LOS ANGELES — He isn’t quite a household name yet but, at the age of 19, child star-turned-teen heartthrob Asa Butterfield has built up a resume a Hollywood veteran would envy.
The British actor worked with Martin Scorsese and Tim Burton, starring alongside some of cinema’s biggest names, including Samuel L. Jackson, Ben Kingsley, Emily Blunt and Anthony Hopkins.
“I’ve never really gotten starstruck,” he said ahead of the release of his latest project, sci-fi fantasy The Space Between Us, co-starring Gary Oldman.
“I’ve been very lucky to work with the people I have, but as an actor you need to be on a level playing field. Every actor I’ve worked with has been great at making me feel comfortable on set.”
Butterfield began acting at age eight, after a casting director saw him at his after-school drama club in north London.
The movie that made Hollywood sit up and pay attention, 2008 Holocaust drama “The Boy in the Striped Pyjamas,” earned Butterfield a British Independent Film Award nomination.
“Hugo,” Martin Scorsese’s 2011 love letter to the film industry, proved to be his big break, with his own lead performance earning him a Critics’ Choice Award nomination for best young actor.
He has since transformed himself into a poster boy for young adult drama through such films as 2013’s “Ender’s Game,” where he played alongside Harrison Ford.
This year has seen him cast as the reluctant young hero of Miss Peregrine’s Home for Peculiar Children, a performance which moved director Tim Burton to praise Butterfield’s special kind of sensitivity.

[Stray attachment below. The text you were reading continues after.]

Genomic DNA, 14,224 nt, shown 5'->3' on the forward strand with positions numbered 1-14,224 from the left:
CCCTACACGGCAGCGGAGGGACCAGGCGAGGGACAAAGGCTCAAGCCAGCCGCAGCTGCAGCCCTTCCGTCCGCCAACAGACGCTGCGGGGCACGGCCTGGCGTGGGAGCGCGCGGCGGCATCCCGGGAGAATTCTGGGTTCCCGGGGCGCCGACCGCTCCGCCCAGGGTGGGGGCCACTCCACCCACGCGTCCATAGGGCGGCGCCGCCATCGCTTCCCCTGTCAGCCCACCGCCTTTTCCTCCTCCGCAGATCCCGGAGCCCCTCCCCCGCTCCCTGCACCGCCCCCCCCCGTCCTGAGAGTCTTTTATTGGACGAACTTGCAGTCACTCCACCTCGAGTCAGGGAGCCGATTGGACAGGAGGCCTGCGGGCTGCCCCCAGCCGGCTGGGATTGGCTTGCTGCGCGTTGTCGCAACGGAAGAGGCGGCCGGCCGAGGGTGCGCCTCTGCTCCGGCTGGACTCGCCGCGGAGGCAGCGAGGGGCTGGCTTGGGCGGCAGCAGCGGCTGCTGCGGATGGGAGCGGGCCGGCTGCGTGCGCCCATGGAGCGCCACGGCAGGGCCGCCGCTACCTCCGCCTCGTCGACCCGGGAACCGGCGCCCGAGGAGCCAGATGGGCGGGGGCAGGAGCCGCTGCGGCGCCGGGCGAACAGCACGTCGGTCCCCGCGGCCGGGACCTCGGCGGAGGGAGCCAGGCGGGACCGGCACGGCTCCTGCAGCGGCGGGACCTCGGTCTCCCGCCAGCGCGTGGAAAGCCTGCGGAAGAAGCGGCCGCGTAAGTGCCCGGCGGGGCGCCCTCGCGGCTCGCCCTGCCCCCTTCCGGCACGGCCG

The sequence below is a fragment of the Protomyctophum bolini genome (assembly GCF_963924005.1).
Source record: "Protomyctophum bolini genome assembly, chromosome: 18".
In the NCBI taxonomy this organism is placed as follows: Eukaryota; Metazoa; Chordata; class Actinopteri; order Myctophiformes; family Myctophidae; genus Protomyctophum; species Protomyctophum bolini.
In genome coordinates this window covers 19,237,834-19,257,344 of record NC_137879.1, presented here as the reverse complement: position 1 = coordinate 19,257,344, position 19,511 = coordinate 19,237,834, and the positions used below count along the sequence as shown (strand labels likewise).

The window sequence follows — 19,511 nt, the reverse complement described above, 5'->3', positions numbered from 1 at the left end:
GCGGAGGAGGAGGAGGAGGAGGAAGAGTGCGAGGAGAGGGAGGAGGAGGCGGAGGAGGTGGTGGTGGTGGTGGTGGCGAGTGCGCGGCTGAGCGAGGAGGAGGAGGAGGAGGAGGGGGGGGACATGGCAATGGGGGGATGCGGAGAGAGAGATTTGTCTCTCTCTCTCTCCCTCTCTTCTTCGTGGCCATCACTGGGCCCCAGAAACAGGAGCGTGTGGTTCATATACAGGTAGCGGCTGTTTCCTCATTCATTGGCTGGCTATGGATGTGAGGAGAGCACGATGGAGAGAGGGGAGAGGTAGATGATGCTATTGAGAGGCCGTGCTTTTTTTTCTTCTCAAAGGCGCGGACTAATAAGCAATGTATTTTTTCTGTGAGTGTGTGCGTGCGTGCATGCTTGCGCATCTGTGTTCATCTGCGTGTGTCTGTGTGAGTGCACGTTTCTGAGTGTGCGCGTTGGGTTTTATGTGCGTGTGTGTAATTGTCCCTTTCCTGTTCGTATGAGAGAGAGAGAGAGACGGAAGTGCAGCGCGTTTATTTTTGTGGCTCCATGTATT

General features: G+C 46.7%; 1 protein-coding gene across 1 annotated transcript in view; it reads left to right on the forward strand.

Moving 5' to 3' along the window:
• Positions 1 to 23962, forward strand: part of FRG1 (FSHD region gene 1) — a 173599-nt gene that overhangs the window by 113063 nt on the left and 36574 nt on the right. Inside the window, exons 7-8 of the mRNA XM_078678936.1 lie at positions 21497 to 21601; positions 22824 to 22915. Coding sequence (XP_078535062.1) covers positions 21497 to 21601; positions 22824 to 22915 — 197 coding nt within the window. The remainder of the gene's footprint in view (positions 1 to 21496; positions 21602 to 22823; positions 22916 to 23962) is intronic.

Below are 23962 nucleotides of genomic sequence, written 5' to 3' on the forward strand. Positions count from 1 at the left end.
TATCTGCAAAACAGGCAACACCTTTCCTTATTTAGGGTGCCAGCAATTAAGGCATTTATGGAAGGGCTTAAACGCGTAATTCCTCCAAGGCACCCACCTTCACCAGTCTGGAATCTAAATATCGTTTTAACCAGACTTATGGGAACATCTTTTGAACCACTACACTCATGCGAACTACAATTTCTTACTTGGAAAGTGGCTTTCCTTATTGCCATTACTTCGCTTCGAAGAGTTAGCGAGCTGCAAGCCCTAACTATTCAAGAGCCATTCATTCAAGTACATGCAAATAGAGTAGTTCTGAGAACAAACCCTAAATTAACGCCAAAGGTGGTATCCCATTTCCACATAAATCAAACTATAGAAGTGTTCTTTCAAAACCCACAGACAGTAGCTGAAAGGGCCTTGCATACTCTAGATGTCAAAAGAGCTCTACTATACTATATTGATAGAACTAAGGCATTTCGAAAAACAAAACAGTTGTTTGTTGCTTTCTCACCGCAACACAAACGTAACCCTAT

“When people asked me which director do you want to work with, I’d say Tim Burton. It’s lovely having him welcome you somewhat into his imagination and ideas, which always blow you away,” he says.
“I’m always trying to find roles which are original in one way or another, and stories which are original,” he says.
“I never really play the kid who’s got the perfect life. Usually he’s missing a parent or two.”
Like the young actors in the “Harry Potter” films, Butterfield has done his growing up in front of the camera but this indie child star has never been a recognisable celebrity.
His more high-profile recent roles are beginning to change that as he enters adulthood, but he has his feet on the ground, and says he is more likely to be photographed cycling in London than cruising Beverly Hills in a Porsche.
This month Butterfield began filming World War I drama “Journey’s End,”and there have been persistent rumours of superhero movies, although it’s not a genre that particularly interests him. — AFP